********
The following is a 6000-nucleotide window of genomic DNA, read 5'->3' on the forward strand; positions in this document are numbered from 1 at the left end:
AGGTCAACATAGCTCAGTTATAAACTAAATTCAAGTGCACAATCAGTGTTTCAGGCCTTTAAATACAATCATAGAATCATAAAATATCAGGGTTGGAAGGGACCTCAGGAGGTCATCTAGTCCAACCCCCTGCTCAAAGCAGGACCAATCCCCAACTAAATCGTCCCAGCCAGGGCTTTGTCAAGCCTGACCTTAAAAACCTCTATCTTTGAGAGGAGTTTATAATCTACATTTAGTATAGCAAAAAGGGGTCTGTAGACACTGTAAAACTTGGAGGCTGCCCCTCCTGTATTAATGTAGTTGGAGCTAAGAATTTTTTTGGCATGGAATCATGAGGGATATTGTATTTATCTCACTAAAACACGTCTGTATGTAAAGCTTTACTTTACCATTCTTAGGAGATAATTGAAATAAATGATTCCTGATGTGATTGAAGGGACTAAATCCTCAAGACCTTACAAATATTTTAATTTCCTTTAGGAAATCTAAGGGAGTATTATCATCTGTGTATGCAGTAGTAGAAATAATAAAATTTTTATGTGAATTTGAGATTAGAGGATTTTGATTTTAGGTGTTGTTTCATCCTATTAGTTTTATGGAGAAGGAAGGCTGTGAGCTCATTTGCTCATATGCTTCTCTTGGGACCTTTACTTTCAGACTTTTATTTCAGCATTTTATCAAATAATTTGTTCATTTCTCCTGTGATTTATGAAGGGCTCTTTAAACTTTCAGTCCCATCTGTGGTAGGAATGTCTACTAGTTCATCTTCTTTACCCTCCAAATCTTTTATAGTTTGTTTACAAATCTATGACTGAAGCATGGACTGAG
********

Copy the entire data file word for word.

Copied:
The following is a 6000-nucleotide window of genomic DNA, read 5'->3' on the forward strand; positions in this document are numbered from 1 at the left end:
AGGTCAACATAGCTCAGTTATAAACTAAATTCAAGTGCACAATCAGTGTTTCAGGCCTTTAAATACAATCATAGAATCATAAAATATCAGGGTTGGAAGGGACCTCAGGAGGTCATCTAGTCCAACCCCCTGCTCAAAGCAGGACCAATCCCCAACTAAATCGTCCCAGCCAGGGCTTTGTCAAGCCTGACCTTAAAAACCTCTATCTTTGAGAGGAGTTTATAATCTACATTTAGTATAGCAAAAAGGGGTCTGTAGACACTGTAAAACTTGGAGGCTGCCCCTCCTGTATTAATGTAGTTGGAGCTAAGAATTTTTTTGGCATGGAATCATGAGGGATATTGTATTTATCTCACTAAAACACGTCTGTATGTAAAGCTTTACTTTACCATTCTTAGGAGATAATTGAAATAAATGATTCCTGATGTGATTGAAGGGACTAAATCCTCAAGACCTTACAAATATTTTAATTTCCTTTAGGAAATCTAAGGGAGTATTATCATCTGTGTATGCAGTAGTAGAAATAATAAAATTTTTATGTGAATTTGAGATTAGAGGATTTTGATTTTAGGTGTTGTTTCATCCTATTAGTTTTATGGAGAAGGAAGGCTGTGAGCTCATTTGCTCATATGCTTCTCTTGGGACCTTTACTTTCAGACTTTTATTTCAGCATTTTATCAAATAATTTGTTCATTTCTCCTGTGATTTATGAAGGGCTCTTTAAACTTTCAGTCCCATCTGTGGTAGGAATGTCTACTAGTTCATCTTCTTTACCCTCCAAATCTTTTATAGTTTGTTTACAAATCTATGACTGAAGCATGGACTGAG